Melisa Arias-Valenzuela, Ph.D Doctoral Associate

Melisa Arias-Valenzuela, Ph.D Doctoral Associate

Ph.D./Psy.D. (Université du Québec à Montréal)

“Courage starts with showing up and letting ourselves be seen.”

– Dr. Brené Brown, Daring Greatly, 2015

Seeking help is not always easy, but it can be an incredibly rewarding and meaningful experience. As a doctoral associate at the Ottawa River Psychology Group, it is my privilege to accompany my clients through the incredible process of change that can be experienced through psychotherapy.

I hold a doctoral degree in clinical psychology and am currently in the process of pursuing my autonomous registration to become a doctoral clinical psychologist with the College of Psychologists of Ontario. Until I receive my full registration, all of the psychological services that I offer are supervised by Dr. Kimberly Sogge, Ph.D., C. Psych. I offer services in English, French and Spanish.

Education:

I hold a bachelor degree in psychology from the University of Ottawa and a doctoral degree in psychology (Ph.D.-Psy.D.) from the Université du Québec à Montréal. My doctoral thesis focused on understanding how multicultural people identify to their cultural groups and negotiate their cultural differences as well as the repercussions of these processes on their psychological well-being. My doctoral thesis was awarded a doctoral fellowship by the Social Sciences and Humanities Research Council of Canada (SSHRC).

Training and Experience:

I have received clinical training in various settings, including a university clinic, a mental-health hospital and private clinics. My pre-doctoral internship was accomplished at the McGill University Health Centre in the Cognitive-Behavioural Service in which I completed my primary rotation in the bariatric surgery clinic, and secondary rotations the mood disorders clinic and the anxiety disorders clinic. I have also received additional training from the Contextual Psychology Institute, the Training Institute for Child and Adolescent Eating Disorders, the Center for Research on Eating Disorders at Oxford and Postpartum Support International.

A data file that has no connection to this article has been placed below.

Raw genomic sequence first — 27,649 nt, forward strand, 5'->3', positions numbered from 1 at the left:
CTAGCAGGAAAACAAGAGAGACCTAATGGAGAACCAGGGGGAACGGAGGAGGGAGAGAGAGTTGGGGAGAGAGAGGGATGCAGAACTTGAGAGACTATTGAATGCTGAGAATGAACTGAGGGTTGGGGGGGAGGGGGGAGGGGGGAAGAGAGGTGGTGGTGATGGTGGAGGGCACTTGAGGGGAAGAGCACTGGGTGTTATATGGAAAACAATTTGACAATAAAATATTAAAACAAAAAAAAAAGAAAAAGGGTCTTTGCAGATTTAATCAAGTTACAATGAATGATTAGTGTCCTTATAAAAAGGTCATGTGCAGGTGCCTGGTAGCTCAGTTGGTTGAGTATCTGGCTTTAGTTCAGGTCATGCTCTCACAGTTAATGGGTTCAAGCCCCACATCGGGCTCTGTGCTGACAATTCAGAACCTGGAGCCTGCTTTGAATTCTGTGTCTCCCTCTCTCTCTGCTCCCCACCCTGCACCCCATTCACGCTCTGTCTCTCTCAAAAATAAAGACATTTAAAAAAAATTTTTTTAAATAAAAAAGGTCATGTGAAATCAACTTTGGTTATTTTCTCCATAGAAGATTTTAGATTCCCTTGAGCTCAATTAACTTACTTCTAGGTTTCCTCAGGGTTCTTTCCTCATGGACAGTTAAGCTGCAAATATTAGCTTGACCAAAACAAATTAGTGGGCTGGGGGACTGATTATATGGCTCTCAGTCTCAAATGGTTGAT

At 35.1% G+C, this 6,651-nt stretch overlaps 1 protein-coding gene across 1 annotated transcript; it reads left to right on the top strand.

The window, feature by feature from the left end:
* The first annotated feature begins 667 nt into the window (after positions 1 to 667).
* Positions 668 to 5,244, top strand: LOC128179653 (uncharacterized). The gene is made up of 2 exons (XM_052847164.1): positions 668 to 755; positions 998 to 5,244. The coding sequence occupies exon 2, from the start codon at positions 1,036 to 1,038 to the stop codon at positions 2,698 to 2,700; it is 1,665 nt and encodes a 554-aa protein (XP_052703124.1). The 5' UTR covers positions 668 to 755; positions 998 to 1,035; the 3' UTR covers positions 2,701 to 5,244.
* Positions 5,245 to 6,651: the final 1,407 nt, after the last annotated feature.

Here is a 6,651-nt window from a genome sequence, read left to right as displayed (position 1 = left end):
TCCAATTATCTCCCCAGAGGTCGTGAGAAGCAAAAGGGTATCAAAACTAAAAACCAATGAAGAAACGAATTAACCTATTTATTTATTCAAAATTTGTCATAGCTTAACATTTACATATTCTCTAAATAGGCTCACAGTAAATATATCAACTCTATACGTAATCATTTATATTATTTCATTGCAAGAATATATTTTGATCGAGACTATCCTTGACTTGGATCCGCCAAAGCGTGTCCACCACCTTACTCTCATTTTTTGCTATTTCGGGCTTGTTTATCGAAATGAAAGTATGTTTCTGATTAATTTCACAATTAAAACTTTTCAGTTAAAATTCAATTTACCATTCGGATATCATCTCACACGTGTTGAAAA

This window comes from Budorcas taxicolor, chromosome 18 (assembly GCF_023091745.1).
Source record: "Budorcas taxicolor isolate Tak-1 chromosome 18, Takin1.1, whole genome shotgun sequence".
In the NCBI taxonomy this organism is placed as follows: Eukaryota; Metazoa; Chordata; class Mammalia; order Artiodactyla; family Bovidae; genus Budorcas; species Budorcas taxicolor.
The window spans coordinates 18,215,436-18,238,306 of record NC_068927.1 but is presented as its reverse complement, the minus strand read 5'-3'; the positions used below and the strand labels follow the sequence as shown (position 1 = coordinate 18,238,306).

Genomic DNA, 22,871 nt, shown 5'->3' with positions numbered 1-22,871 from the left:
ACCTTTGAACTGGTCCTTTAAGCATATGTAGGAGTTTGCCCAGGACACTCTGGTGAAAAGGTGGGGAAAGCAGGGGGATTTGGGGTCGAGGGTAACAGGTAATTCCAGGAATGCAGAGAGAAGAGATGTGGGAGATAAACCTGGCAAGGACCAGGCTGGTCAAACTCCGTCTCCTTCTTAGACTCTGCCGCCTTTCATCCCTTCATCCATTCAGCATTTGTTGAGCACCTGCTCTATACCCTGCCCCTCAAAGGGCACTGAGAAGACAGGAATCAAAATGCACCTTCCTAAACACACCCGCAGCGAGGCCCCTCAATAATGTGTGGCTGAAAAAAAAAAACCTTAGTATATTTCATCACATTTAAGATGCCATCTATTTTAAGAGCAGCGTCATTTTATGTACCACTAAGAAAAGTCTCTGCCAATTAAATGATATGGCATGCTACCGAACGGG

Over the course of my clinical training, I have been primarily trained in Cognitive-Behavioural Therapy (CBT) as well as in some third-wave approaches, including Acceptance-Commitment Therapy (ACT) and Dialectal-Behavioural Therapy (DBT). More recently, I’ve developed an interest and passion for compassionate intervention approaches, particularly for Compassion-Focused Therapy (CFT), and have been training in these approaches ever since.

I specialize in working with clients struggling with Eating Disorders and Body-Image concerns, as well as with those struggling with Perinatal Mental-Health difficulties. I also have experience conducting psychological assessments and psychotherapy with people suffering from Anxiety Disorders, Mood Disorders, Trauma-Related Disorders as well as low-self-esteem, relational and adjustment difficulties.

Approach:

My therapeutic approach is collaborative, compassionate and evidence-based. Working with my clients, I use psychological interventions backed by scientific data to help them make meaningful changes to their lives, ease their suffering, and enhance their well-being.

People with whom I work:

The people with whom I work struggle with (but are not limited to):

– Eating Disorders and Body-Image Concerns
– Perinatal Mental Health Difficulties
– Anxiety Disorders
– Depression
– Self-Esteem Difficulties
– Relational Difficulties
– Adjustment Difficulties
– Multicultural Difficulties

Professional affiliations:

– Association for Contextual Behavioural Science
– Compassionate Mind Foundation
– Postpartum Support International

Peer-reviewed publications:

Arias-Valenzuela, M., Amiot, C. E., & Ryder, A. G. (2019). Identity configurations and well-being during normative cultural conflict: The roles of multiculturals’ conflict
management strategies and academic stage. European Journal of Social Psychology, 49(5), 970-991. doi: 10.1002/ejsp.2566

Arias-Valenzuela, M., Amiot, C. E., & Ryder, A. G. (2016). Which one to take on? Immigrant’s identity acquisition in the context of hyper-diversive Montreal. Canadian Ethnic Studies/Études ethniques au Canada, 48(1), 123-140. doi : 10.1353/ces.2016.0002

Miranda, D., Blais-Rochette, C., Vaugon, K., Osman, M., & Arias-Valenzuela, M. (2015). Towards a cultural-developmental psychology of music in adolescence. Psychology of Music, 43(2), 197-218. doi : 10.1177/0305735613500700

Valenzuela-Pérez, A., Couture, M., & Arias-Valenzuela, M. (2014). Exploring refugee children’s psychological needs through storytelling: A case study of two Latino
American children. Journal of Latina/o Psychology, 2(3), 172-186. doi:10.1037/lat0000022

Reference:

Brown, B. (2015). Daring Greatly: How The Courage To Be Vulnerable Transforms The Way We Live, Love, Parent. New York, NY, US: Gotham.